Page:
Submitted to: Applied Optics
Publication Type: Peer reviewed journal
Publication Acceptance Date: 9/10/2009
Publication Date: 10/7/2009
Citation: Cen, H., Lu, R. 2009. Quantification of the Optical Properties of Two-Layer Turbid Materials Using a Hyperspectral Imaging-based Spatially-resolved Technique. Applied Optics. 48(29):5612-5623. Interpretive Summary: Optical techniques are useful for assessing internal quality of fruit and other horticultural products. However, the presence of fruit skin can negatively affect the optical measurement of fruit flesh because the structure of fruit skin is distinctively different from that of fruit flesh. Hence, it is desirable to minimize or separate the effect of fruit skin in the optical measurement of fruit flesh, so that more accurate assessment of internal quality can be achieved. This research was aimed at developing a nondestructive method to determine the spectral absorption and scattering properties of two-layer materials with the characteristics of fruit. A hyperspectral imaging system, which provides both spatial and spectral information about an object, was used to acquire diffuse reflectance images from the model samples with known optical properties for the spectral region of 500-1000 nm. A mathematical model for describing light transfer in two-layer samples was validated using computer simulation and experimental data. A computer algorithm was developed to estimate the optical properties of each layer from the hyperspectral image data of the model samples. The algorithm gave good estimation of the optical properties of each layer, with the average error of less than 15%, when the computer simulation data were used. The error became greater (~23%) when the algorithm was used to estimate the model samples. This research showed that the proposed technique can be used for estimating the optical properties of two-layer materials. With further improvements in the algorithm and the imaging system, the technique can be used for measuring the optical properties of fruit skin and flesh. This could open a new avenue for better assessment of internal quality of fruit.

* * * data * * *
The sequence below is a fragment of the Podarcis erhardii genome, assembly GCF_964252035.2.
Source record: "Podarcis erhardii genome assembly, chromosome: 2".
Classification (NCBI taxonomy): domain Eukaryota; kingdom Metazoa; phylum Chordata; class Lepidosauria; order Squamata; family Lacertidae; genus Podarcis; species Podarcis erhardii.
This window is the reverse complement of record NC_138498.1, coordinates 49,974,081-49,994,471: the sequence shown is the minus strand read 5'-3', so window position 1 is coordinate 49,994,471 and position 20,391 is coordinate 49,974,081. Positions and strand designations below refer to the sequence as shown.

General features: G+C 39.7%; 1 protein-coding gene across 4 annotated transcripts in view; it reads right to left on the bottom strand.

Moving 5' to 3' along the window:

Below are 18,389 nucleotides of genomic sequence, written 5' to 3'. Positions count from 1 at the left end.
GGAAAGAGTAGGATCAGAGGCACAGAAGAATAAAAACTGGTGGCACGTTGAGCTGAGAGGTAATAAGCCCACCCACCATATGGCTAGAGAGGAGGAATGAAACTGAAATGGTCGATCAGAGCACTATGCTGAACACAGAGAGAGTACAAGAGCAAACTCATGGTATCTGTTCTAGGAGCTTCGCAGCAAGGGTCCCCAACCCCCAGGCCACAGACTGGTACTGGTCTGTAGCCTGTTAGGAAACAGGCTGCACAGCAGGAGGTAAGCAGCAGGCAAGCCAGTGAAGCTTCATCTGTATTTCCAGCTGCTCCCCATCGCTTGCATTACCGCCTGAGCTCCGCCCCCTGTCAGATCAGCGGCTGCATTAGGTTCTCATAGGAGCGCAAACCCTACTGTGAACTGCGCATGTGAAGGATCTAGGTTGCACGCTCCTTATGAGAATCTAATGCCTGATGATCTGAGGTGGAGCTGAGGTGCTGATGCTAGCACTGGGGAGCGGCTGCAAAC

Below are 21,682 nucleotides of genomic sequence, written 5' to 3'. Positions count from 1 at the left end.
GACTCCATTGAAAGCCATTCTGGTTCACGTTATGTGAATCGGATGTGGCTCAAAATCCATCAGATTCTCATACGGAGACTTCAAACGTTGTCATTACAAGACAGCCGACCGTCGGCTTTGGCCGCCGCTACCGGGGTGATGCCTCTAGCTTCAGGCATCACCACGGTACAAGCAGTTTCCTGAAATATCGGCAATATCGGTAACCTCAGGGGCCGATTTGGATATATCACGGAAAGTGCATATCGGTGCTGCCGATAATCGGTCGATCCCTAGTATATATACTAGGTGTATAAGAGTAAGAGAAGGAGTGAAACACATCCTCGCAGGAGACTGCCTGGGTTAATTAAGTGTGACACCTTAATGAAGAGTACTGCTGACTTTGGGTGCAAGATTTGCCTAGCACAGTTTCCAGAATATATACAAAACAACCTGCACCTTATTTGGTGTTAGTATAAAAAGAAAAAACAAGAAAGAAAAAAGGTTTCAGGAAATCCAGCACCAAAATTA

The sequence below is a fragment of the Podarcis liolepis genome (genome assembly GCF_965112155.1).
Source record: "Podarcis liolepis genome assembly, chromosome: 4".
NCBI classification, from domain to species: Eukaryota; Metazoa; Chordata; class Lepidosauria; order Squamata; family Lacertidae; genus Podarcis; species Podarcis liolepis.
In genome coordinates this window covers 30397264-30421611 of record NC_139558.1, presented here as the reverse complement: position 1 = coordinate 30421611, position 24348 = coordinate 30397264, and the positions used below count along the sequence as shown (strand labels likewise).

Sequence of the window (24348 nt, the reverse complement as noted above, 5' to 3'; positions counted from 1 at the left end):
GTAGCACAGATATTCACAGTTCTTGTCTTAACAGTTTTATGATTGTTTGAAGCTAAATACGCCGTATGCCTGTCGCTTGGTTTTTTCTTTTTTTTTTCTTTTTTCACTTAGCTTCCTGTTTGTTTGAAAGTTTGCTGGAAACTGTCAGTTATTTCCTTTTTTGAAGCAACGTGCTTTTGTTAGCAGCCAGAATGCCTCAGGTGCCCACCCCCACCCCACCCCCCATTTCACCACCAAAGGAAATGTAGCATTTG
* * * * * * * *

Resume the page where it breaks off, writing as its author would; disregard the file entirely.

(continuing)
Technical Abstract: Recent research has shown that a hyperspectral imaging-based spatially-resolved technique is useful for determining the optical properties of homogeneous fruits and food products. To better characterize fruit properties and quality attributes, it is desirable to consider fruit to be composed of two homogeneous layers of skin and flesh. This research was aimed at developing a nondestructive method to determine the spectral absorption and scattering properties of two-layer turbid materials with the characteristics of fruit. An inverse algorithm along with the sensitivity coefficient analysis for a two-layer diffusion model was developed for the extraction of optical properties from the spatially-resolved diffuse reflectance data acquired using a hyperspectral imaging system. The diffusion model and the inverse algorithm were validated with Monte Carlo simulations and experimental measurements from solid model samples. The average errors of determining two and four optical parameters were 6.8% and 15.3%, respectively, for Monte Carlo reflectance data. The optical properties of the first layer of the model samples were determined with errors of less than 23.0% for the absorption coefficient and 18.4% for the reduced scattering coefficient. The two-layer diffusion model coupled with the hyperspectral imaging-based spatially-resolved technique has the potential to measure the optical properties of turbid materials like fruits and food products.